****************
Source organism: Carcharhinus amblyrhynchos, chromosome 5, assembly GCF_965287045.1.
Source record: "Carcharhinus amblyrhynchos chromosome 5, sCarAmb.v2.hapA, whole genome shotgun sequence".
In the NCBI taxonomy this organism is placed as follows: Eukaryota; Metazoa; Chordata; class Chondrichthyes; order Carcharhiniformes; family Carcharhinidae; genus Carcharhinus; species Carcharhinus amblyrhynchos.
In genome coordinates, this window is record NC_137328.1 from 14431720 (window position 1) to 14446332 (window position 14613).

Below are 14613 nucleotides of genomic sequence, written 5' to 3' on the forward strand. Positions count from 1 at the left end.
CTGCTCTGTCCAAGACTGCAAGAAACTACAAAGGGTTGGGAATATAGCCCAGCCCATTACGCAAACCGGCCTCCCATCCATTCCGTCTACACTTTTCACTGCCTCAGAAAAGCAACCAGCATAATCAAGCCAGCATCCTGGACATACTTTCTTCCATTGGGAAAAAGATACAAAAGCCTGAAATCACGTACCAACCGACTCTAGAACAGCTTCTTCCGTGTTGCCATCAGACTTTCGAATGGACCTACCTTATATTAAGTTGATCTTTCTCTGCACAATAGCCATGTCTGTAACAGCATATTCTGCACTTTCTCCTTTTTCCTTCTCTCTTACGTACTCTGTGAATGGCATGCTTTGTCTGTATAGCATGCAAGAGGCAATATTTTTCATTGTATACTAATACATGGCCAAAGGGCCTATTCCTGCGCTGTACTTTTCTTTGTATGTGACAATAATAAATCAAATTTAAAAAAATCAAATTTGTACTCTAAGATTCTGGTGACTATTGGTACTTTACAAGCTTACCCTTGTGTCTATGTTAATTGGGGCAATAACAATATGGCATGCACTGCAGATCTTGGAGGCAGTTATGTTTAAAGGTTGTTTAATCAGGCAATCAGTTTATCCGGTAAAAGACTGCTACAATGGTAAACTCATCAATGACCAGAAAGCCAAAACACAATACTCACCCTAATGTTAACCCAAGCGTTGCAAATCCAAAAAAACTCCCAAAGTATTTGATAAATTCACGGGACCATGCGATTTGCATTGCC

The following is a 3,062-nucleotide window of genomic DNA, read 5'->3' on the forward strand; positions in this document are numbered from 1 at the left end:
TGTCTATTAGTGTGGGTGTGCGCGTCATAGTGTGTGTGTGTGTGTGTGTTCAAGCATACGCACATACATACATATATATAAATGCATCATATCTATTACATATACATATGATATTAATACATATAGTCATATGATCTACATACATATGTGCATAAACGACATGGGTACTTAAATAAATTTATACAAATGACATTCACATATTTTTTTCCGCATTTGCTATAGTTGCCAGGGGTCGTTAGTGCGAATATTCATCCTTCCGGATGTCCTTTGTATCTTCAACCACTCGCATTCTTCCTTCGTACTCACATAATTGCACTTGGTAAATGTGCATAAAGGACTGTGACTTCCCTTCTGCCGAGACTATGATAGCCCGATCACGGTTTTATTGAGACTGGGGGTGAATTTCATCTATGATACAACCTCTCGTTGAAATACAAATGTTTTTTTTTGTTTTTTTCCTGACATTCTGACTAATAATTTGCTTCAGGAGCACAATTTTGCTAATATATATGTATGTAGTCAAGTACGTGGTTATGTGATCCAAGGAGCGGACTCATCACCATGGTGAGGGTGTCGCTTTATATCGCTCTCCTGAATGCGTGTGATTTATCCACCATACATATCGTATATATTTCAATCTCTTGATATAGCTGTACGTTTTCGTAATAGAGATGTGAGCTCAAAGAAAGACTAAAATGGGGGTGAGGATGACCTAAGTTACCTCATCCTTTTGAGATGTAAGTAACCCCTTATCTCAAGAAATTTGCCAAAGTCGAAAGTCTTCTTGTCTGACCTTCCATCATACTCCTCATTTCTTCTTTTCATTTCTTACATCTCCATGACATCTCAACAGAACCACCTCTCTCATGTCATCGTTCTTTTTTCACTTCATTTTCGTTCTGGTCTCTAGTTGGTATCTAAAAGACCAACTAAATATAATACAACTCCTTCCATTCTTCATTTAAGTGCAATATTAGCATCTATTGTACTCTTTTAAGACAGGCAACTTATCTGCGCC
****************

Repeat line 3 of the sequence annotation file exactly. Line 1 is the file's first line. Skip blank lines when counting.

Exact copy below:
In the NCBI taxonomy this organism is placed as follows: Eukaryota; Metazoa; Chordata; class Chondrichthyes; order Carcharhiniformes; family Carcharhinidae; genus Carcharhinus; species Carcharhinus amblyrhynchos.